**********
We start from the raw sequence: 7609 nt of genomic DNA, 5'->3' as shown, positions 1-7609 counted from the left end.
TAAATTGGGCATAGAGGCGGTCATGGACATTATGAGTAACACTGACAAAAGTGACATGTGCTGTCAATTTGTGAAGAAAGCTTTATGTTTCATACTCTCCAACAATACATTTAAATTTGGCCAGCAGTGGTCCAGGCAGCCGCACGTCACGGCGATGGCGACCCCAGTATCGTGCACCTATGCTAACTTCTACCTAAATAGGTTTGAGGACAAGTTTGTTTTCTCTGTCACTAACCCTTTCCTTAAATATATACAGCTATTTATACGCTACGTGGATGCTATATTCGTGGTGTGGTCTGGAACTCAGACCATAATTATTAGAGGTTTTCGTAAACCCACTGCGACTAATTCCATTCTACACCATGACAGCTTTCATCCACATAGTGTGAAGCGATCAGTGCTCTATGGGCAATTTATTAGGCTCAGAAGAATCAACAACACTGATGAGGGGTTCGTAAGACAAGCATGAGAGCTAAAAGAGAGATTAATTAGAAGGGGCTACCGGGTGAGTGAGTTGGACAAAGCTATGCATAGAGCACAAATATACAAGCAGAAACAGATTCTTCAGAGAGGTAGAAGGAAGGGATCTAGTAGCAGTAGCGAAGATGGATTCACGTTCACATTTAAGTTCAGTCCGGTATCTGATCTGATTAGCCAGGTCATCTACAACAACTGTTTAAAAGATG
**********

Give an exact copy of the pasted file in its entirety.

We start from the raw sequence: 7609 nt of genomic DNA, 5'->3' as shown, positions 1-7609 counted from the left end.
TAAATTGGGCATAGAGGCGGTCATGGACATTATGAGTAACACTGACAAAAGTGACATGTGCTGTCAATTTGTGAAGAAAGCTTTATGTTTCATACTCTCCAACAATACATTTAAATTTGGCCAGCAGTGGTCCAGGCAGCCGCACGTCACGGCGATGGCGACCCCAGTATCGTGCACCTATGCTAACTTCTACCTAAATAGGTTTGAGGACAAGTTTGTTTTCTCTGTCACTAACCCTTTCCTTAAATATATACAGCTATTTATACGCTACGTGGATGCTATATTCGTGGTGTGGTCTGGAACTCAGACCATAATTATTAGAGGTTTTCGTAAACCCACTGCGACTAATTCCATTCTACACCATGACAGCTTTCATCCACATAGTGTGAAGCGATCAGTGCTCTATGGGCAATTTATTAGGCTCAGAAGAATCAACAACACTGATGAGGGGTTCGTAAGACAAGCATGAGAGCTAAAAGAGAGATTAATTAGAAGGGGCTACCGGGTGAGTGAGTTGGACAAAGCTATGCATAGAGCACAAATATACAAGCAGAAACAGATTCTTCAGAGAGGTAGAAGGAAGGGATCTAGTAGCAGTAGCGAAGATGGATTCACGTTCACATTTAAGTTCAGTCCGGTATCTGATCTGATTAGCCAGGTCATCTACAACAACTGTTTAAAAGATG